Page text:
Code is available in the FOAF Subversion server: f2f.php ... you should be able to get something installable by doing "svn checkout http://svn.foaf-project.org/foaftown/2010/wordpress".
These may come and go. If you install a copy and are happy with people seeing the data, please add a link here. In future we'll define better discovery mechanisms...
- There is a test installation live on danbri's blog. It may not always work.
- read this page and the f2f.php code; decide that this is what you want to do.
- make sure you've got the openid plugin installed and operational, and some comments that used it
- put f2f.php in plugins/foaf.php
- activate the F2F plugin from within Wordpress admin screens
- create a draft page at /network within your blog (this requirement should go away in future)
- or at another path of your choice; edit the /network line in the php accordingly
- an ugly html page containing a list of URLs should be visable at the /network url
Bugs and Features
- current page formatting is horrible: it appends RDFa markup at footer of a page, and then moves it into middle of page with CSS
- the URL path is hardcoded to /network
- you have to (?) create a page at /network first using Wordpress
- you have to hack your theme to use the RDFa DTD and declare FOAF's xmlns: binding
- we don't check that the OpenID plugin is installed
- couldn't get an options/settings page working
- finding a nice environment for querying; eg. rdflib tests are slow
- A background process should harvest data from each OpenID and store it locally; this could be done by embedding the arc2 toolkit.
- We should find a way of setting the public path without requiring a page to be created
The current design only exposes a list of URIs via RDFa. Some design assumptions to discuss:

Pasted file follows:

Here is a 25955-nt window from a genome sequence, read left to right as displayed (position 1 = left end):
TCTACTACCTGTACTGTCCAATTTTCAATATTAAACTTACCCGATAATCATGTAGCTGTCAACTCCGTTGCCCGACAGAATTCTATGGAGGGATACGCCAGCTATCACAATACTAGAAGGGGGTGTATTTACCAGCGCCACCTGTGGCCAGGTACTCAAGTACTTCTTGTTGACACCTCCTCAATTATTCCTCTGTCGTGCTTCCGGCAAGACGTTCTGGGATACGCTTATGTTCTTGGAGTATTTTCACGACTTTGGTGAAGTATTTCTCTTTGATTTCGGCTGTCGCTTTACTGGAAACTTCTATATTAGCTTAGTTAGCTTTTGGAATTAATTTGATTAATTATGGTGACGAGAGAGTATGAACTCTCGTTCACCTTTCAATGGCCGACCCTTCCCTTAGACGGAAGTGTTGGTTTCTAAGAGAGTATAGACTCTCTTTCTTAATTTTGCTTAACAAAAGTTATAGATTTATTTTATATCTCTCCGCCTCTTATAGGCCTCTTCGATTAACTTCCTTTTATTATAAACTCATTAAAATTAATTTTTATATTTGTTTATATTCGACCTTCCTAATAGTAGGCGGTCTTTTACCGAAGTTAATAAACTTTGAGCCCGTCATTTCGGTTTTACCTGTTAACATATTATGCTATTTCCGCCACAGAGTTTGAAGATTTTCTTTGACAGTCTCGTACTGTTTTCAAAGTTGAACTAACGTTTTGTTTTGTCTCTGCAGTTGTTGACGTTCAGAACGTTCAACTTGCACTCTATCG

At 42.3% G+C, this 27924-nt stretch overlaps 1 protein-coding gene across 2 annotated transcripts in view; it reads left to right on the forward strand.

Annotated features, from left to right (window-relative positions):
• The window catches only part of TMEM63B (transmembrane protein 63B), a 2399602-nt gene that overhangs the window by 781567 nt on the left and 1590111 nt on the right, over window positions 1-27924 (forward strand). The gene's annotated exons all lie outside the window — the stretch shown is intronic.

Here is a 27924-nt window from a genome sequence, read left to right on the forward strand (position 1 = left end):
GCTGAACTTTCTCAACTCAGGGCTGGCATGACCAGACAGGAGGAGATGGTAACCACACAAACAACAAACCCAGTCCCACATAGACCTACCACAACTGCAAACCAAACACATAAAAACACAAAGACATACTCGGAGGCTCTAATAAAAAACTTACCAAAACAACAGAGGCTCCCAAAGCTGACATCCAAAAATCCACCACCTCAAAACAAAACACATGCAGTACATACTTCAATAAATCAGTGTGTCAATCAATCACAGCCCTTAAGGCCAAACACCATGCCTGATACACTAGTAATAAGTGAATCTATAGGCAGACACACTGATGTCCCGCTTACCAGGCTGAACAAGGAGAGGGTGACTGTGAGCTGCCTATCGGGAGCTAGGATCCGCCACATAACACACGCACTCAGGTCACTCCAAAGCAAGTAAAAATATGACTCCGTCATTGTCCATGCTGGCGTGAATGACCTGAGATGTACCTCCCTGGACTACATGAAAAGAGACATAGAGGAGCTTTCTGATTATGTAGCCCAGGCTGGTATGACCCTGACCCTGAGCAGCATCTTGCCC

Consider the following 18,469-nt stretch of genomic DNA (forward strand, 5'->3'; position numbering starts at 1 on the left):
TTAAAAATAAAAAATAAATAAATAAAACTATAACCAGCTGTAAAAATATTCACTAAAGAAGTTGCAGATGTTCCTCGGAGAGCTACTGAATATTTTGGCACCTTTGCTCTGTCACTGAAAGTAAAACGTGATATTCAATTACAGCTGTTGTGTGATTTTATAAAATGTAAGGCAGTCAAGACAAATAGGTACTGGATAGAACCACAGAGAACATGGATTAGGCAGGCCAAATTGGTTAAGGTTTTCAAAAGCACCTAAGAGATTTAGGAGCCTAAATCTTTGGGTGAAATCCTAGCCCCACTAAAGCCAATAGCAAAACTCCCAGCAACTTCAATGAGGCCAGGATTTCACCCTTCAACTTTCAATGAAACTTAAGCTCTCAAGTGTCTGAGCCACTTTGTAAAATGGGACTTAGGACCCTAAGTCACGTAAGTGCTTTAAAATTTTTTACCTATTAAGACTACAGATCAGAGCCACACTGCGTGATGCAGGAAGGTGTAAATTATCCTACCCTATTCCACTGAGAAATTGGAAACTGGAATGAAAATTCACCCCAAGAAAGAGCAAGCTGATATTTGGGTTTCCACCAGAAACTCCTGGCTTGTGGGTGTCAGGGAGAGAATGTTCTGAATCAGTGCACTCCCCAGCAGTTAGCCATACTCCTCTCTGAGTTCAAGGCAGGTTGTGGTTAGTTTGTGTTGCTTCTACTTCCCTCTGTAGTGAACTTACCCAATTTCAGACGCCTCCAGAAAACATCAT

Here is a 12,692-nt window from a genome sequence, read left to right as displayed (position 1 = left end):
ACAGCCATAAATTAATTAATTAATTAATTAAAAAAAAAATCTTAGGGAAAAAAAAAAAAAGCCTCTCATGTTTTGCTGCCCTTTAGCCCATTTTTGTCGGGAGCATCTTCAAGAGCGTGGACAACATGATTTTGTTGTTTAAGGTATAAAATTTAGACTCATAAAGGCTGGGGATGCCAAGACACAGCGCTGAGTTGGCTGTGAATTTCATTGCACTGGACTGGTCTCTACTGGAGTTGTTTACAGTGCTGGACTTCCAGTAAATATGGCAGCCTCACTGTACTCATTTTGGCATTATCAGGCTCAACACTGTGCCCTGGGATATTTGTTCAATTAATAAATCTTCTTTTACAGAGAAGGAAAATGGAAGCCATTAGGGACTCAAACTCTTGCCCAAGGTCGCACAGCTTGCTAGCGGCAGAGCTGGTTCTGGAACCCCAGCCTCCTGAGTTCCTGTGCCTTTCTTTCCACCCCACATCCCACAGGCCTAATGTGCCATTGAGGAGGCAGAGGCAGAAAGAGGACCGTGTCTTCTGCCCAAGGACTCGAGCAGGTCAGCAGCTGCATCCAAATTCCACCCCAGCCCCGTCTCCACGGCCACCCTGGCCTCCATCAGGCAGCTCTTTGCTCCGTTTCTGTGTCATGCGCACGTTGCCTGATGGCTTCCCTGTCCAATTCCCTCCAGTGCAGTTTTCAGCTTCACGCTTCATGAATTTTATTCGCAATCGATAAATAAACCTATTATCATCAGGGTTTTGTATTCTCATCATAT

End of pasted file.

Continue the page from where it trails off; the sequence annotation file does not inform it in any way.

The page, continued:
- we use the foaf:Group construct to model this
- for now, the only association between the 'Group' and the blog is that we say the group has a foaf:maker which is a foaf:Agent that has a foaf:weblog of the blog's base URL.
- we also use foaf:account to relate agents to pages (blogs and weblogs)
- for each foaf:Agent in the foaf:Group, we generate a local-to-the-page URI
- local-to-page URIs are prefixed with /network#!foo, where the '!' is a way of making sure names don't clash with HTML IDs
- we don't expose a list of non-approved commenting OpenID URLs
- we don't expose any numbers
- we don't define how to find this page, starting from the top of the blog
Sample client code
How to use the embedded RDFa?
The following Python code works with the trunk version of rdflib, which has an RDFa parser bundled. If you install with 'python setup.py develop' it will link your installation to a checked out directory from rdflib svn.
#!/usr/bin/python import rdflib.graph from rdflib.namespace import Namespace FOAF = Namespace("http://xmlns.com/foaf/0.1/") g = rdflib.graph.ConjunctiveGraph().parse('http://danbri.org/words/network') g.bind("foaf", "http://xmlns.com/foaf/0.1/") for s, p, o in g: print s, p, o
Some handy links to wordpress info...